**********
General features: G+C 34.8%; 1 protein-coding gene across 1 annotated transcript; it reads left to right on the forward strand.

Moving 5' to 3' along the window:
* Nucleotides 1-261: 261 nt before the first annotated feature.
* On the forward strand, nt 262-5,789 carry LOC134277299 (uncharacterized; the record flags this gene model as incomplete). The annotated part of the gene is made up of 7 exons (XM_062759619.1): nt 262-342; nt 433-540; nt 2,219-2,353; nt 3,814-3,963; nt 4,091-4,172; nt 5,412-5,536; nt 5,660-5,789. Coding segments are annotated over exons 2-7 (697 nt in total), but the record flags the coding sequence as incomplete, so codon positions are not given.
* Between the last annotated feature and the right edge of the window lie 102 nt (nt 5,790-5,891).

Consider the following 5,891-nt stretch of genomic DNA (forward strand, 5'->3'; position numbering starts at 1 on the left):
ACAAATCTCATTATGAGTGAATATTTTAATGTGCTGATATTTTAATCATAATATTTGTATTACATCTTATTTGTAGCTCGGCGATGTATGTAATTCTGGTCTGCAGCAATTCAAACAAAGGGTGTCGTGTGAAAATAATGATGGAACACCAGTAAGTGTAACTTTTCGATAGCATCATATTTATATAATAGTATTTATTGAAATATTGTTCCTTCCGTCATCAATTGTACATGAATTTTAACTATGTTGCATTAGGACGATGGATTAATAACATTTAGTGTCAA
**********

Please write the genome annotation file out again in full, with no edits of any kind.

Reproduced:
General features: G+C 34.8%; 1 protein-coding gene across 1 annotated transcript; it reads left to right on the forward strand.

Moving 5' to 3' along the window:
* Nucleotides 1-261: 261 nt before the first annotated feature.
* On the forward strand, nt 262-5,789 carry LOC134277299 (uncharacterized; the record flags this gene model as incomplete). The annotated part of the gene is made up of 7 exons (XM_062759619.1): nt 262-342; nt 433-540; nt 2,219-2,353; nt 3,814-3,963; nt 4,091-4,172; nt 5,412-5,536; nt 5,660-5,789. Coding segments are annotated over exons 2-7 (697 nt in total), but the record flags the coding sequence as incomplete, so codon positions are not given.
* Between the last annotated feature and the right edge of the window lie 102 nt (nt 5,790-5,891).

Consider the following 5,891-nt stretch of genomic DNA (forward strand, 5'->3'; position numbering starts at 1 on the left):
ACAAATCTCATTATGAGTGAATATTTTAATGTGCTGATATTTTAATCATAATATTTGTATTACATCTTATTTGTAGCTCGGCGATGTATGTAATTCTGGTCTGCAGCAATTCAAACAAAGGGTGTCGTGTGAAAATAATGATGGAACACCAGTAAGTGTAACTTTTCGATAGCATCATATTTATATAATAGTATTTATTGAAATATTGTTCCTTCCGTCATCAATTGTACATGAATTTTAACTATGTTGCATTAGGACGATGGATTAATAACATTTAGTGTCAA